Deadly workplace shooting prompts changes to 911 procedures

When Andrew Engeldinger opened fire at Accent Signage Systems on Sept. 27, at least four people were unable to connect with a 911 dispatcher. WCCO says there were 65 calls into the dispatch center between 4 and 5 p.m. that day, 16 related to the shooting.
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A deadly shooting at a Minneapolis business has prompted the city to change its 911 procedures, WCCO reports.

When Andrew Engeldinger opened fire at Accent Signage Systems on Sept. 27, at least four people were unable to connect with a 911 dispatcher.

Six people including Engeldinger were killed in the shooting.

WCCO says there were 65 calls into the dispatch center between 4 and 5 p.m. that day, 16 related to the shooting. Police arrived on scene five minutes after the first call to 911, quicker than the average response time of about eight minutes.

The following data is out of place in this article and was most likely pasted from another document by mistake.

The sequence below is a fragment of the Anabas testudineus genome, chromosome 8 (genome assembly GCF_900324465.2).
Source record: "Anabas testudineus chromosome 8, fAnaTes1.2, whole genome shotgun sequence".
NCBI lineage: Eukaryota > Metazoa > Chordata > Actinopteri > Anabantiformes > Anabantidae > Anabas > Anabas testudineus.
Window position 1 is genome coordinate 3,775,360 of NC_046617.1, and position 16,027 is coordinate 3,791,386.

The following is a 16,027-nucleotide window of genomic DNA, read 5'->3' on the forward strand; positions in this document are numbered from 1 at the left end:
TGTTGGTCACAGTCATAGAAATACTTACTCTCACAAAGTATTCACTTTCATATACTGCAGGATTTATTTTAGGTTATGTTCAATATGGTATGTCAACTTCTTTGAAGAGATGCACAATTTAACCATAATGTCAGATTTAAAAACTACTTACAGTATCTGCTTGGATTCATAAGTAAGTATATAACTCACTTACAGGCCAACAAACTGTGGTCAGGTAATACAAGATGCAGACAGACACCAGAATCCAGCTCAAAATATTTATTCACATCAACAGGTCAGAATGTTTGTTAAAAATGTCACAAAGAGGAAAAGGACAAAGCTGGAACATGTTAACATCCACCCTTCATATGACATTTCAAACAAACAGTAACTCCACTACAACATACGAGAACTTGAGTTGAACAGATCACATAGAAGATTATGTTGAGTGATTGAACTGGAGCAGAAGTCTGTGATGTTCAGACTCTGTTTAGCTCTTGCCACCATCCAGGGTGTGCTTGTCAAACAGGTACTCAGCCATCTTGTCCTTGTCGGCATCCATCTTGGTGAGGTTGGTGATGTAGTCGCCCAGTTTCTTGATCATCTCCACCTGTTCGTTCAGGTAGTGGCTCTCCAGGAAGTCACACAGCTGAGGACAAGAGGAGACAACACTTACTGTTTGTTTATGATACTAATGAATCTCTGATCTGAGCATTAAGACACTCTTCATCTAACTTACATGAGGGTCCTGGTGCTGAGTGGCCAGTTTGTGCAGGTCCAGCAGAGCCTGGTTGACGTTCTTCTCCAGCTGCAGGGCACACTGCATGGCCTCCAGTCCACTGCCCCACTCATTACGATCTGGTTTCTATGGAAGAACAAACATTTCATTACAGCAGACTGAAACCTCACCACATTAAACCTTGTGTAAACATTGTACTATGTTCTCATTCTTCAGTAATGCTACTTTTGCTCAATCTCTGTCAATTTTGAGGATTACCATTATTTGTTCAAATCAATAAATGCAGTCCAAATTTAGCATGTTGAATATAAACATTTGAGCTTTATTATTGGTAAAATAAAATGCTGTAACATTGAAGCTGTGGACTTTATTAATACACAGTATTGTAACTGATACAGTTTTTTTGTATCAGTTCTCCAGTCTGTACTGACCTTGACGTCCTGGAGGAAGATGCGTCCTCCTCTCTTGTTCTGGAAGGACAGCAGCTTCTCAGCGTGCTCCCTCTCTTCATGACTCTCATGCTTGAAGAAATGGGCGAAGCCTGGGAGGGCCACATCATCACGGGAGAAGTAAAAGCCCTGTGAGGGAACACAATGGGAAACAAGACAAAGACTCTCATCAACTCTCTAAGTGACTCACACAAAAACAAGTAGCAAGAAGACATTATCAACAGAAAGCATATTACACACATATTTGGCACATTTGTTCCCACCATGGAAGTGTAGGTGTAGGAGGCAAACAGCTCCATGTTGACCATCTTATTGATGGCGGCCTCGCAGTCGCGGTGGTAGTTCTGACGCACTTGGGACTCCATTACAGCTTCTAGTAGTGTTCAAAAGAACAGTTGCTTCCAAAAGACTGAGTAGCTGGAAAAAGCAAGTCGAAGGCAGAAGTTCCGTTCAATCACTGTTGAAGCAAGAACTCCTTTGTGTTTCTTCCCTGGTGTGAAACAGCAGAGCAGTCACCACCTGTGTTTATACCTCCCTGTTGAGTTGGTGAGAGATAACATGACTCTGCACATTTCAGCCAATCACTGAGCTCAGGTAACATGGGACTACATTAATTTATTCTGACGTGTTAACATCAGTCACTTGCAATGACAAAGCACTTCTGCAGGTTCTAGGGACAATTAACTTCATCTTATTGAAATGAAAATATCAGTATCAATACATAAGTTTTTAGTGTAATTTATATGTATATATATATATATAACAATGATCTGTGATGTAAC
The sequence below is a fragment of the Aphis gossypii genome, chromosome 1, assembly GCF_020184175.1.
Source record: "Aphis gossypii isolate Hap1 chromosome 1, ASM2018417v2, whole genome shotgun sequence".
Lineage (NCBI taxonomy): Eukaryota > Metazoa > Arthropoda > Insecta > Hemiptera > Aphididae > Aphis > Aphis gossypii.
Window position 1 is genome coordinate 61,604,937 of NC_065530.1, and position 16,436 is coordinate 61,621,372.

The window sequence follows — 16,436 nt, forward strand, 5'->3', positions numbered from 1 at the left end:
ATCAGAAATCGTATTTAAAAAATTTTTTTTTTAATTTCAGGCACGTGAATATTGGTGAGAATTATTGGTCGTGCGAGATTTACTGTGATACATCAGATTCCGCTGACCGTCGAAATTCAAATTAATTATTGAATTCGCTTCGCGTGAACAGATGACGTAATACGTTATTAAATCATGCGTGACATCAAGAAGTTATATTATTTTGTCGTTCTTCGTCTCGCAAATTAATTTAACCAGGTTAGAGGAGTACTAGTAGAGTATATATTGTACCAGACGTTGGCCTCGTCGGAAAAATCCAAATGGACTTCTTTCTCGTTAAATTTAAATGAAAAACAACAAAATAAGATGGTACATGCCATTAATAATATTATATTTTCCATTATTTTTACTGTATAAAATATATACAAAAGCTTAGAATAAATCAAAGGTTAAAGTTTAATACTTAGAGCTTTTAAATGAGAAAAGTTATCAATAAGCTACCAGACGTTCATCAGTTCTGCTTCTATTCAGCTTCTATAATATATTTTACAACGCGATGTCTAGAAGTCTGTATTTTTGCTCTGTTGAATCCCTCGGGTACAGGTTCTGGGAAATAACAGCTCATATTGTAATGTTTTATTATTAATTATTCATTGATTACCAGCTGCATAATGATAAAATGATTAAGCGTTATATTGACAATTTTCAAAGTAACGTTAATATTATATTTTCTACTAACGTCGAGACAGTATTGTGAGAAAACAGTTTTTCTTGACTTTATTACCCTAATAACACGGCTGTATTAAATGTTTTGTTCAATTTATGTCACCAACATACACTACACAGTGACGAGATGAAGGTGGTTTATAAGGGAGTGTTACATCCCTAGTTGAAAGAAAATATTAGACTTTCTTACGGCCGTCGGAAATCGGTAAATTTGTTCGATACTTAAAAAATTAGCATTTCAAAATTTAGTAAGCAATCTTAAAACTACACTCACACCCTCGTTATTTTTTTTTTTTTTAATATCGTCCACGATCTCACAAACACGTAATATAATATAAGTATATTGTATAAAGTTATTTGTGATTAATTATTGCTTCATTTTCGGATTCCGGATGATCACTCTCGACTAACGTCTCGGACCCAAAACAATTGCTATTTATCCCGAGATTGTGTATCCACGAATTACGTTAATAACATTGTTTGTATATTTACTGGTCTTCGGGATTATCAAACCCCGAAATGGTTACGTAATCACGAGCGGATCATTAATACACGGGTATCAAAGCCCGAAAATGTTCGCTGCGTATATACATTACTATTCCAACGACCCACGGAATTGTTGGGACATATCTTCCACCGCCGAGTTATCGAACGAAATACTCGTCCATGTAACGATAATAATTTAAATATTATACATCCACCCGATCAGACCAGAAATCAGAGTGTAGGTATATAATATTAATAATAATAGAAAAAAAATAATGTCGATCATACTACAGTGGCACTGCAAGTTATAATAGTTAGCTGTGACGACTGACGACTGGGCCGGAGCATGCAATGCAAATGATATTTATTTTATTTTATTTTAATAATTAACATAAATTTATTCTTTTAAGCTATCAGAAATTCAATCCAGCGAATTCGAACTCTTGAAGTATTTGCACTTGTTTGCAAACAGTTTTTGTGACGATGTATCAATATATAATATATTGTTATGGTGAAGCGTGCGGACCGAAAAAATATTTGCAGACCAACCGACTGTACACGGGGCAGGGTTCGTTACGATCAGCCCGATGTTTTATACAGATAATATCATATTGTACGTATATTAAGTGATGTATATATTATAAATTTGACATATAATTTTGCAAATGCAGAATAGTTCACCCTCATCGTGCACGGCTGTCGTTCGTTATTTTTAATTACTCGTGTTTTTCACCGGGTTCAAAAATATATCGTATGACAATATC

Since the shooting, the dispatch center is reverting back to their old procedure. Instead of a continued ring, an automated message will tell the caller to stay on the line if it's safe to do so.

The Star Tribune says the city dropped the message a year ago because it didn't seem to make a difference and some callers disliked getting a recording.

In the future, a new system will allow calls to be routed from a particular area where they would be handled by a special-incident dispatcher and allow other jurisdictions to answer calls when the center is overwhelmed.

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